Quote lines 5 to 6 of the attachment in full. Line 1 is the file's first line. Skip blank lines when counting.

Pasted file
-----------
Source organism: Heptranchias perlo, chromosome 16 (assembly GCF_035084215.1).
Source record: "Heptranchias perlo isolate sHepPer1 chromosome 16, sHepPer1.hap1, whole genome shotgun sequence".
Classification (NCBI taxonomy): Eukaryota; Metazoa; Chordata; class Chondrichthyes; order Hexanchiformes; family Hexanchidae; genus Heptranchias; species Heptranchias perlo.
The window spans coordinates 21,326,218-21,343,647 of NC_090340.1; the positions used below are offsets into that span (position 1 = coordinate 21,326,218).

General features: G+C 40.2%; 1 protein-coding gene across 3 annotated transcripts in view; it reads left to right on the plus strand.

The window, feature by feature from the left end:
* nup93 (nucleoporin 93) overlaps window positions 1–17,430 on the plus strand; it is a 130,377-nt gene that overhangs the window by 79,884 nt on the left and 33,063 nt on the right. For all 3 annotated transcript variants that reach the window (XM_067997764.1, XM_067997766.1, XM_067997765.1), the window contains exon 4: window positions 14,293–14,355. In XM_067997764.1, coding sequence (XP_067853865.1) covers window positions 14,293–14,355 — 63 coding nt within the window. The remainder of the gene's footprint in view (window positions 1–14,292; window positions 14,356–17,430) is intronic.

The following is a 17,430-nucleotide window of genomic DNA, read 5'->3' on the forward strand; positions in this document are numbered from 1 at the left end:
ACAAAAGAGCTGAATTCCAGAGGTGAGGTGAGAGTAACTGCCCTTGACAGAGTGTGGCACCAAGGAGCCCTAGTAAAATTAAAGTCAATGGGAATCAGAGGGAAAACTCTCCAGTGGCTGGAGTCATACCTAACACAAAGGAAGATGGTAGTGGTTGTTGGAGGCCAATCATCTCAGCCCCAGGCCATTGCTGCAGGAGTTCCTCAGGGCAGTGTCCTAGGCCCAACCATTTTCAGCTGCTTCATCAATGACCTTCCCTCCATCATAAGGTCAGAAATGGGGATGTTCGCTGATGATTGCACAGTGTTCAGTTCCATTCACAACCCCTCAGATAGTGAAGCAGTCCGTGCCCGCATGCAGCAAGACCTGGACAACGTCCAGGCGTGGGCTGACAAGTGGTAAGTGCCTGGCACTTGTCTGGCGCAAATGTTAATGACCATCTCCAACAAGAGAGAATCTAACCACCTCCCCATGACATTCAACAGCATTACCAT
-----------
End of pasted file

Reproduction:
General features: G+C 40.2%; 1 protein-coding gene across 3 annotated transcripts in view; it reads left to right on the plus strand.

The window, feature by feature from the left end: